Theam Romny on the challenges of getting a Fulbright and becoming a branch manager

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Theam Romny on the challenges of getting a Fulbright and becoming a branch manager

‘You need to be clear about your life’s direction,” is the advice proffered by Theam Romny, now a branch manager at ABA Bank.

Before she became successful in the banking sector, 31-year-old Romny received a highly prized Fulbright scholarship to study for a master’s degree in finance at the University of Akron, in the US state of Ohio.

“It starts from studying hard at school and obtaining a good transcript [of results]. The second thing is being involved in volunteer work for society and work experience plus [knowing] a foreign language,” she said.

Back in 2003, Romny completed two bachelor degrees, one from the National University of Management in accounting and a bachelor of arts from the Royal University of Phnom Penh’s Institute of Foreign Languages.

After finishing university, she got a job as an English professor at the Institute of Foreign languages, where she worked for about two years. In 2004, Romny applied for the Fulbright and soon found herself setting off to America the next year.

Her success came only after unsuccessfully applying for a Fulbright in 2003. Not to be deterred, Romney applied again the following year.

“I passed [in 2003] and prepared for the interview. Unfortunately I got a call and they told me that I could not go to do the interview. I was really disappointed but I decided to apply again the next year,” Romney said.

The fourth generation of an educated family from Pursat province, Romney moved to Phnom Penh to attend university after she finished high school.

“When I first moved to the city, I stayed with my relatives. Two or three weeks later, my brother and I moved out to live in a rental house,” she said.

“It was difficult for me during that time. I didn’t know anyone besides my family, and my parents didn’t move with me,” she said.

Later, when Romny returned from the United States, she began working for the Danish embassy as a local consultant working on governance issues, a job she continued for about three years before moving to ABA Bank in 2010.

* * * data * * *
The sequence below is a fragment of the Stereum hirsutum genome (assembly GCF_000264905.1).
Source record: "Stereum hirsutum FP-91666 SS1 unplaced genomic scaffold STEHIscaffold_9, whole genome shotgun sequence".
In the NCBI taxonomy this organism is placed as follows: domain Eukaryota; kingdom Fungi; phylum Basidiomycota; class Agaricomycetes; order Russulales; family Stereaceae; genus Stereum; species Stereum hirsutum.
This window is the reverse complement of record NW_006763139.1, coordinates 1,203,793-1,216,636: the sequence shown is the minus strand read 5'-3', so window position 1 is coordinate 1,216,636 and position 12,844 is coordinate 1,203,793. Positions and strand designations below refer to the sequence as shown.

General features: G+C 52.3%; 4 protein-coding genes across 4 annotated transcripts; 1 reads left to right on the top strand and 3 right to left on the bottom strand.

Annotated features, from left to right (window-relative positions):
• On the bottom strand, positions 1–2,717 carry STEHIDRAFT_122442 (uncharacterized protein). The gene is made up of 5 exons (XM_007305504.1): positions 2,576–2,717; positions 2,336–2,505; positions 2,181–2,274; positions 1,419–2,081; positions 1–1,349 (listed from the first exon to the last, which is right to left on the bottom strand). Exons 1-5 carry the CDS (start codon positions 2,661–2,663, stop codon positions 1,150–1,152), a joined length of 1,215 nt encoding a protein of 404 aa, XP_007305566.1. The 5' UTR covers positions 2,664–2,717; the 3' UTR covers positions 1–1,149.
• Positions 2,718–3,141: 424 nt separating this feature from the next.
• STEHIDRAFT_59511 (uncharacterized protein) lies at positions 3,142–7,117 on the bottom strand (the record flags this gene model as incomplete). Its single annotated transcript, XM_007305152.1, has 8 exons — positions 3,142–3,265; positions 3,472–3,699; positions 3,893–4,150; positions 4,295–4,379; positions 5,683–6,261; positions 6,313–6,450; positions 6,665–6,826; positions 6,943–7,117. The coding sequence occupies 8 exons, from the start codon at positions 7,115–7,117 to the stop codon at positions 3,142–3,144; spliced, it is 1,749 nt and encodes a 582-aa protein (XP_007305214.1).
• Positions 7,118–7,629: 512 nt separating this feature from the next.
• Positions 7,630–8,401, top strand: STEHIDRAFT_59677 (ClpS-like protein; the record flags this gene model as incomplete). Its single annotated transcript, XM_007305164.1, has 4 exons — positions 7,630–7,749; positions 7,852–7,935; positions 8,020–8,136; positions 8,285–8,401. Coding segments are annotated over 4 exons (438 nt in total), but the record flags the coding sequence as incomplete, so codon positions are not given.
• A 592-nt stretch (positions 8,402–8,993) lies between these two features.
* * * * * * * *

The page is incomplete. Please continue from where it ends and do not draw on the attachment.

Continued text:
Romney emphasised how important it was to be clear about what you want to study in the first year of university rather than making up your mind when you began applying for scholarships abroad.

“When you know what you want to study, learn it. Moreover, just studying isn’t enough, you need to put into practice in order to get experience.”

An outstanding student who was the third-highest ranking student in mathematics back when she lived in Pursat, Romny made an informed decision on her choice of career.

“I already knew that finance was a job that was rarely applied in the public sector but related more to private companies. But a country can develop by combining the public and private sectors,” she said.

For the future, Romny has already laid out plans.

“For the short term plan, I will look for opportunities in the finance industry. If there’s an opportunity, I will catch it. In the longer term, after I have got enough experience in knowledge and finance, I want to own a business,” she said.

“Studying hard is the good way of life. And you need to set the direction for your life ahead. Choosing skills is the process of preparing for your way of life. You need to follow your dream. The decision is made by you.”


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